News

FCC Chief: We Need to Protect Consumers

5/11/2010 5:34 AM Eastern

Days before the National Cable & Telecommunications Association’s The Cable
Show in Los Angeles, Federal Communications Commission chairman Julius
Genachowski talked with Multichannel News Washington bureau chief John Eggerton
about a broad range of industry topics. He says retransmission consent
may need tweaking. He explains why he remains confi dent he can work with
broadcasters on a viable spectrum reclamation plan. And he believes that
Internet-service providers will preserve a free and open Internet, even in the
current absence of clear rules. Cable operators have pledged to abide by the
FCC’s openness principles, but the chairman warned any bad actors out there
that the commission “will protect consumers.”

MCN: What message do you have for
cable operators gathering in L.A. this
week?

Julius Genachowski: One
of the things that our broadband
plan helped us recognize
was the unique and vital role the cable
plant can play and needs to play in the economic
future in the United States.

It is potentially a real competitive advantage
for the United States that we have a cable
infrastructure. And I think that is a real
opportunity for the country, as well as for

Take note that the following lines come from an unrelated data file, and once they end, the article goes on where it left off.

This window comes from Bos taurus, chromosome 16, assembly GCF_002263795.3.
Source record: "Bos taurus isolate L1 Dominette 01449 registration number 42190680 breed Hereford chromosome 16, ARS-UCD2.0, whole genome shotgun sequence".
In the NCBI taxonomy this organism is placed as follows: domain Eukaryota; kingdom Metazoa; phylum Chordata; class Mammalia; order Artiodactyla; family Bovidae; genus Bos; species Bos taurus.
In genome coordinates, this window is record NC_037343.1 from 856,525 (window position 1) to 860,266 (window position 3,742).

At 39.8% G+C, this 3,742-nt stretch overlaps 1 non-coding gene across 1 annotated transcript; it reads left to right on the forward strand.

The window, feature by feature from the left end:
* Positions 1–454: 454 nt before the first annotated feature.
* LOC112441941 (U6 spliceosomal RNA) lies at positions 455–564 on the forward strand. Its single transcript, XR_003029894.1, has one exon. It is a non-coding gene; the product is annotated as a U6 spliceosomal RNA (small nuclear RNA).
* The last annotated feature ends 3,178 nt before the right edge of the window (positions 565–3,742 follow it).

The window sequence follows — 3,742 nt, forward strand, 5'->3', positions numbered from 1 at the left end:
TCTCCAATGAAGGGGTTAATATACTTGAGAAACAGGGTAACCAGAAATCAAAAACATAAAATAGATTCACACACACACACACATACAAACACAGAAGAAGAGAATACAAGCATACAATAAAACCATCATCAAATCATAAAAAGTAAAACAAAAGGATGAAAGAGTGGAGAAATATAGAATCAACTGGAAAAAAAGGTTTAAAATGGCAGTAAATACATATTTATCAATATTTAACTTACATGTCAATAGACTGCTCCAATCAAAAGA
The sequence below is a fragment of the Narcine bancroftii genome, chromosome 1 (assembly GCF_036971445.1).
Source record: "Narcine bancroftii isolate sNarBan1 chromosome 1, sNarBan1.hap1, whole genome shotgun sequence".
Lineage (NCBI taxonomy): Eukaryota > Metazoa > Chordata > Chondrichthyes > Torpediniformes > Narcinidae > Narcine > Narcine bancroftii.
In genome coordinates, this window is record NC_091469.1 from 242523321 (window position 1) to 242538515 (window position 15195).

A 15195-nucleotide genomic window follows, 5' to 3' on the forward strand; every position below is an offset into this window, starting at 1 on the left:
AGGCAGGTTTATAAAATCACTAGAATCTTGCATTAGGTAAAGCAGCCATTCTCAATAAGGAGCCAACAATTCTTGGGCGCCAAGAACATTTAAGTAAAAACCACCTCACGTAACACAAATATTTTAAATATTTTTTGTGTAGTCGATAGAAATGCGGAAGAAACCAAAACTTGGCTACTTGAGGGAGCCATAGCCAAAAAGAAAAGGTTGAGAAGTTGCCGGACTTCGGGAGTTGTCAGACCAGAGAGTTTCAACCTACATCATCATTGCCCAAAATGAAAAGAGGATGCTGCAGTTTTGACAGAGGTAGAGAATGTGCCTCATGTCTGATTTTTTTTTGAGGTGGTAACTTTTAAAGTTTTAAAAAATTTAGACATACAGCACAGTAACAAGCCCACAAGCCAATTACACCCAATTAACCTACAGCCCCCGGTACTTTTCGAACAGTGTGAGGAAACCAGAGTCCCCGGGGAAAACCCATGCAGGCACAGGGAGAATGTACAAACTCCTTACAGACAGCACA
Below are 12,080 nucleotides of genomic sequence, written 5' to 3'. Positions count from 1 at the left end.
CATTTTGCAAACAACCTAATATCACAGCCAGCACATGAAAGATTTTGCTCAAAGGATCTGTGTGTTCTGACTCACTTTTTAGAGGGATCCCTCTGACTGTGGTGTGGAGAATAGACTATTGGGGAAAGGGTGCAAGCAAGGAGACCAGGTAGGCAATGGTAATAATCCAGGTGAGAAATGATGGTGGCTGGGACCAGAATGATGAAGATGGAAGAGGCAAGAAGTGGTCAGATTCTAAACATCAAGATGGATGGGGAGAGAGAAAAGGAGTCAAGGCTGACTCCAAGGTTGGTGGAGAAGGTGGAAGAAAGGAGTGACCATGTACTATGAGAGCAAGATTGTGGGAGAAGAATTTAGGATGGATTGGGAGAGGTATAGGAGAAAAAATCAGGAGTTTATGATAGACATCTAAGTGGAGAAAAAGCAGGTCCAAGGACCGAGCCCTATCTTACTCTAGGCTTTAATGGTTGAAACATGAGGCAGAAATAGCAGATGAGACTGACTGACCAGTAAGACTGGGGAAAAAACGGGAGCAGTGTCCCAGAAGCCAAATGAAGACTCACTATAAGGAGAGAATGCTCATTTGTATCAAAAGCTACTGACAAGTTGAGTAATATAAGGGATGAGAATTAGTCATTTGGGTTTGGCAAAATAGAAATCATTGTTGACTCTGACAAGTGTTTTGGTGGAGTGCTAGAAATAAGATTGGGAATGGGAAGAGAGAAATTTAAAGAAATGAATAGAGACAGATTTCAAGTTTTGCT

the cable industry. And, obviously, more
and more people in the cable industry recognize
that.

MCN: So, wireless broadband is not going
to make that fixed plant obsolete?

JG: No, we need to lead the
world in wired broadband
and wireless broadband.
It’s not either-or. Both are
essential platforms for innovation.
And we need
to have both world-class,
universally distributed
wired and wireless infrastructure
in the 21st century.

MCN: In the wake of the BitTorrent decision,
NCTA members have pledged to
abide by the FCC’s Internet-openness
principles. But do you have any advice to
any potential bad actors who don’t sign
on to that?

JG: Preserving a free and open Internet,
I am as convinced as ever, is essential to
making sure that we have a platform for
innovation and competition and expression.
And so, the importance of preserving
the openness of the Internet is as important
as it ever was.

The transparency component is also
very important. I think, on all of these issues,
it is in everyone’s interest to develop
high-level rules of the road so that the
freedom and openness that exists on the
Internet, that consumers expect, that
innovators expect, is preserved, so that
businesses throughout the Internet ecosystem
can continue to innovate and invest
and contribute to our broadband
future.

MCN: But if it is months or years until
the FCC’s authority is clarified, what can
the FCC do?

JG: We expect that providers of broadband
service will maintain a free and open Internet, and be honest
and transparent with consumers.

MCN: And if they aren’t?

JG: I assume they will. But if a